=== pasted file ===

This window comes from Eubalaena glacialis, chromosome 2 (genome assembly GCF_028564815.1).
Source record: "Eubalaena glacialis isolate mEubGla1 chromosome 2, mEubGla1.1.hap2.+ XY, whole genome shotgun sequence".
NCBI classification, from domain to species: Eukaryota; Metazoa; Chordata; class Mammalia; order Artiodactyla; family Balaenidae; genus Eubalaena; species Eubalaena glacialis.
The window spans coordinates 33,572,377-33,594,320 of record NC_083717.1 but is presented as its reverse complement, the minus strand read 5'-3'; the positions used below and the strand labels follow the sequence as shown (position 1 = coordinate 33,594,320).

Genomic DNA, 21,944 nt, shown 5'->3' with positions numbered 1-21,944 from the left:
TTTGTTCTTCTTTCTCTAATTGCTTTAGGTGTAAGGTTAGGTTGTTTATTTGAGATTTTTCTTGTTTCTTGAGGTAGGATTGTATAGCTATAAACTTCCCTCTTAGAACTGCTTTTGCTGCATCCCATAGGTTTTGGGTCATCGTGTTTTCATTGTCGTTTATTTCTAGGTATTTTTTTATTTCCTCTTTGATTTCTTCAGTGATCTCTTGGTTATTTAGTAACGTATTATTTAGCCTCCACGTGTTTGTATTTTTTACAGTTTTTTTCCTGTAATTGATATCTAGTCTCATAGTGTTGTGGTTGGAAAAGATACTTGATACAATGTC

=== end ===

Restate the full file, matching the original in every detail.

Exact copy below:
This window comes from Eubalaena glacialis, chromosome 2 (genome assembly GCF_028564815.1).
Source record: "Eubalaena glacialis isolate mEubGla1 chromosome 2, mEubGla1.1.hap2.+ XY, whole genome shotgun sequence".
NCBI classification, from domain to species: Eukaryota; Metazoa; Chordata; class Mammalia; order Artiodactyla; family Balaenidae; genus Eubalaena; species Eubalaena glacialis.
The window spans coordinates 33,572,377-33,594,320 of record NC_083717.1 but is presented as its reverse complement, the minus strand read 5'-3'; the positions used below and the strand labels follow the sequence as shown (position 1 = coordinate 33,594,320).

Genomic DNA, 21,944 nt, shown 5'->3' with positions numbered 1-21,944 from the left:
TTTGTTCTTCTTTCTCTAATTGCTTTAGGTGTAAGGTTAGGTTGTTTATTTGAGATTTTTCTTGTTTCTTGAGGTAGGATTGTATAGCTATAAACTTCCCTCTTAGAACTGCTTTTGCTGCATCCCATAGGTTTTGGGTCATCGTGTTTTCATTGTCGTTTATTTCTAGGTATTTTTTTATTTCCTCTTTGATTTCTTCAGTGATCTCTTGGTTATTTAGTAACGTATTATTTAGCCTCCACGTGTTTGTATTTTTTACAGTTTTTTTCCTGTAATTGATATCTAGTCTCATAGTGTTGTGGTTGGAAAAGATACTTGATACAATGTC